Thursday, January 5, 2017

Tring Subdivision - Choosing an Era

Nothing is more touchy than selecting a specific era. This is probably were the "I want it all" mentality kicks in the most.

In the case of the Tring Subdivision, two eras are possible. One that I would call pre-1968 which is the classic transition era with medium-sized steamers and early diesels in maroon & gray paint scheme. During that period, most old time railroad structures weren't yet demolished including water tanks, depots, icehouse and other similar ancilliary buildings.

Pre-1968 layout with turntables

The second era is the post-1968 full diesel era when CP Rail Multimark logo was implemented and QCR identity almost completely erased. With less structures and easier to get rolling stock, this era is quite straight forward to model. The attractive Multimark era is also a modeller's paradise for weathering and even then, the old CPR paint schemes did survived.

Post-1968 layout without turntables

While I based my first iteration on the post-1968 era, I wanted to see what would happen if I made a pre-1968 version. First of all, I have to deal with more structures, many who are in the foreground, which isn't always great for accessibility and aisle width. Second, I need more trackage to serve the requirements of the era and large number of customers. Another problem raise quickly and it is related to turning locomotives. This is certainly a big problem because there's no room for wyes and adding turntables isn't very easy or realistic. One could be implemented in Tring-Jonction, but it would spell the demise of the feedmill and icehouse.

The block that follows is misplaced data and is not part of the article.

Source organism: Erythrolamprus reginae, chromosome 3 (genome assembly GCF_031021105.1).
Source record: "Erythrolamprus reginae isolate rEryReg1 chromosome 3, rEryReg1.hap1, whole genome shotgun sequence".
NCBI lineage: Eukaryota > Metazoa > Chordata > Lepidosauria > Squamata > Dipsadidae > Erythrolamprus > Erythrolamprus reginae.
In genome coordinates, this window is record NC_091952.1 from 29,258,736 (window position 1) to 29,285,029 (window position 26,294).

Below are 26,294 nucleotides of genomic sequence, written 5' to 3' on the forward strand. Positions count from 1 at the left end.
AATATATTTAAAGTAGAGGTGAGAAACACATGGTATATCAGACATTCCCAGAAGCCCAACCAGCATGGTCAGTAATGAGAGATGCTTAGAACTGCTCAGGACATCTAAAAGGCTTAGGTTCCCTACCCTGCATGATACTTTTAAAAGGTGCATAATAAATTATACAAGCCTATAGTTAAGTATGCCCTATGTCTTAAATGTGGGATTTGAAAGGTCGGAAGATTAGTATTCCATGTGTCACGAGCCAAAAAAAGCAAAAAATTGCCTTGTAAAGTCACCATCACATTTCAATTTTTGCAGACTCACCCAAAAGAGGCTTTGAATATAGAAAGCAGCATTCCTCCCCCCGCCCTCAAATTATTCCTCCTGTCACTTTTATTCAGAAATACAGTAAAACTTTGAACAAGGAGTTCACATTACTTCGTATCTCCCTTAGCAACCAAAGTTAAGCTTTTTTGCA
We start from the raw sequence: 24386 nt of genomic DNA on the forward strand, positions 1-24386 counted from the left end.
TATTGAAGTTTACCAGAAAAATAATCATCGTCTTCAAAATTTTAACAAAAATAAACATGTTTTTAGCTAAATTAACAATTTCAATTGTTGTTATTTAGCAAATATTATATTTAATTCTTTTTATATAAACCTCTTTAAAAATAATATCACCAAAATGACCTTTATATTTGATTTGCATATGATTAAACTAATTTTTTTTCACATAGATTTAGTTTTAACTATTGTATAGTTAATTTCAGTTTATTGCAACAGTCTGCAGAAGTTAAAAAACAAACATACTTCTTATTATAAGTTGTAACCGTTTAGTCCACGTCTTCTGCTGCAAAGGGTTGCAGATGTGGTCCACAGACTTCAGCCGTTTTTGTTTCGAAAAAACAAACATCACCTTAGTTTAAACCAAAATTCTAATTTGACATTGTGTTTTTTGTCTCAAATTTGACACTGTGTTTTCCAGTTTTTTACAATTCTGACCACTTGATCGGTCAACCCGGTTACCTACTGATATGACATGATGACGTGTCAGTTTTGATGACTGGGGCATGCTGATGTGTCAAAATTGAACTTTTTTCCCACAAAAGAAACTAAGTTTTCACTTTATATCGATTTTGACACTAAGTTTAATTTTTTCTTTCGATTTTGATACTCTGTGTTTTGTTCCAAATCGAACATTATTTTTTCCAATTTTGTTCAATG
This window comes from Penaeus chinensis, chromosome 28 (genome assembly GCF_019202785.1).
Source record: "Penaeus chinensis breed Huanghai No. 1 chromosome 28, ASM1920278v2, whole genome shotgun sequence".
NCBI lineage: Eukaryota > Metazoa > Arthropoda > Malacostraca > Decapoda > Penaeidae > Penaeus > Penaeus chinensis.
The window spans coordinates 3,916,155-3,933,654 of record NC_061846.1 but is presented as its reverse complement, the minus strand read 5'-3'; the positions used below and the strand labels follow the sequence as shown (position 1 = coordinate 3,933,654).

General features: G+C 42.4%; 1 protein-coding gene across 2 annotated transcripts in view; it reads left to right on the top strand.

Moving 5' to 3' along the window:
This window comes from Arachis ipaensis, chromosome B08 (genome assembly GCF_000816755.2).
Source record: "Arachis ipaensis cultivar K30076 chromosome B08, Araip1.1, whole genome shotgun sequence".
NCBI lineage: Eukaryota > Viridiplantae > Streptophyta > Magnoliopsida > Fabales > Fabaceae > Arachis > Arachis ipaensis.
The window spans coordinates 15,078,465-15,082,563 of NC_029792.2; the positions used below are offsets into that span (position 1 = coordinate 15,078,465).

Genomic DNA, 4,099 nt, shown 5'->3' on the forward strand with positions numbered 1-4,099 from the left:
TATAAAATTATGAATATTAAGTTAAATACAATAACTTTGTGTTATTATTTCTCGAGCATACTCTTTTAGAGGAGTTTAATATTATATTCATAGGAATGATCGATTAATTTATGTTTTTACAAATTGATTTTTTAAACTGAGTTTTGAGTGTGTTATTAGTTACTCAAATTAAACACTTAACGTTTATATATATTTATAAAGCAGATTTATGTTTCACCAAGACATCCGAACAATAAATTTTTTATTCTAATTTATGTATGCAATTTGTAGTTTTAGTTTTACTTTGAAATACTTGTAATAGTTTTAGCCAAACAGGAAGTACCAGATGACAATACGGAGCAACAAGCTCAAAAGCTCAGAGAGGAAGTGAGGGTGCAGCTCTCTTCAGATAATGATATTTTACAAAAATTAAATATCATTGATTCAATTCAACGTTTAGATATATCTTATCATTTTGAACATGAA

The big question would be: can I operate mixed trains in the 1960s ? That would means I would have the issue about turning the locomotives and fueling it... There is certainly no easy answer to that.

Another question also arises. While ice refrigerators would be nice to operate, it seems they virtually ceased to be iced after 1961 according to Richard Yaremko. They would be used in heated service until the 1970s, but it means a layout not operating under steam would have nothing to do with an icehouse. In fact, one can question the need for a reefer fleet even if an icehouse existed. Local traffic wouldn't require such a thing.

Stock cars are less problematic since they were used in Canada until 1987, well after Tring Subdivision end of service in 1985.

While I see a lot of appeal doing a pre-1968 layout, I can see a lot of shortcormings that could plague the design. First, "more than you can handle": a lot of car types and specific structures and tracks that hardly make sense in terms of operation. I firmly believe the layout should be in the diesel era. Less cartoony to my sense. The way freight could take care of a lot of specific cars that do not serve online customer.

Pre-1968: The water tank could be a serious liability when operating the layout.

In my mind, the sweet spot is probably 1970. You still have a "strong" customer basis, traffic is still quite varied (grain, lumber, building supplies, pulpwood, oil, granite, cattle and other farm product). You also have a nice mix of old and repainted cars and locomotive. Also, since CP Rail Action Red color badly fades in a very short time and that ALCO/MLW are known to get dirty quickly, you can model a neatly weathered locomotive fleet.

Post-1968: Possibility to integrate the feedmill instead of the roundhouse.